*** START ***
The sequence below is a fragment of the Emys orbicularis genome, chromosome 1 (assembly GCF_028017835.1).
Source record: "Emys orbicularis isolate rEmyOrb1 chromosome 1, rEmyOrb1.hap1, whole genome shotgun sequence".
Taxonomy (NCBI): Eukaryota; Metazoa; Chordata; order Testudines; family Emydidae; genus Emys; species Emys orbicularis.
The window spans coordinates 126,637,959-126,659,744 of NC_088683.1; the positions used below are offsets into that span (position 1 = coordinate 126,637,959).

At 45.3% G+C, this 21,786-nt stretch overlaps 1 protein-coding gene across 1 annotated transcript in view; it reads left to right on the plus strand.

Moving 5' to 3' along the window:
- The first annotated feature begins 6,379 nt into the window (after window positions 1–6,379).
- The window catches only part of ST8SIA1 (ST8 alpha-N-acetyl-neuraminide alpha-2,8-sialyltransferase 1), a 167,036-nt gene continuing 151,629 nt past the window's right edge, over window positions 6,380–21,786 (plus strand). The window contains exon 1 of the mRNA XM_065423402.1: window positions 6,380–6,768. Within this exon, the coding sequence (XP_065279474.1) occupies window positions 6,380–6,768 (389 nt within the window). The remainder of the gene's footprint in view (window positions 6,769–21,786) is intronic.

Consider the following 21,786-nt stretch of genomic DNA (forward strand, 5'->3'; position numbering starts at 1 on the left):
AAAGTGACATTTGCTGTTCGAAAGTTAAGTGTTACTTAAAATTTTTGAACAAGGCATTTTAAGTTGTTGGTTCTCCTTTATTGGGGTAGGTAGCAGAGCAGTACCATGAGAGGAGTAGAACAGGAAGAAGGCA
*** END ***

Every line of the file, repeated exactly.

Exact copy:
The sequence below is a fragment of the Emys orbicularis genome, chromosome 1 (assembly GCF_028017835.1).
Source record: "Emys orbicularis isolate rEmyOrb1 chromosome 1, rEmyOrb1.hap1, whole genome shotgun sequence".
Taxonomy (NCBI): Eukaryota; Metazoa; Chordata; order Testudines; family Emydidae; genus Emys; species Emys orbicularis.
The window spans coordinates 126,637,959-126,659,744 of NC_088683.1; the positions used below are offsets into that span (position 1 = coordinate 126,637,959).

At 45.3% G+C, this 21,786-nt stretch overlaps 1 protein-coding gene across 1 annotated transcript in view; it reads left to right on the plus strand.

Moving 5' to 3' along the window:
- The first annotated feature begins 6,379 nt into the window (after window positions 1–6,379).
- The window catches only part of ST8SIA1 (ST8 alpha-N-acetyl-neuraminide alpha-2,8-sialyltransferase 1), a 167,036-nt gene continuing 151,629 nt past the window's right edge, over window positions 6,380–21,786 (plus strand). The window contains exon 1 of the mRNA XM_065423402.1: window positions 6,380–6,768. Within this exon, the coding sequence (XP_065279474.1) occupies window positions 6,380–6,768 (389 nt within the window). The remainder of the gene's footprint in view (window positions 6,769–21,786) is intronic.

Consider the following 21,786-nt stretch of genomic DNA (forward strand, 5'->3'; position numbering starts at 1 on the left):
AAAGTGACATTTGCTGTTCGAAAGTTAAGTGTTACTTAAAATTTTTGAACAAGGCATTTTAAGTTGTTGGTTCTCCTTTATTGGGGTAGGTAGCAGAGCAGTACCATGAGAGGAGTAGAACAGGAAGAAGGCA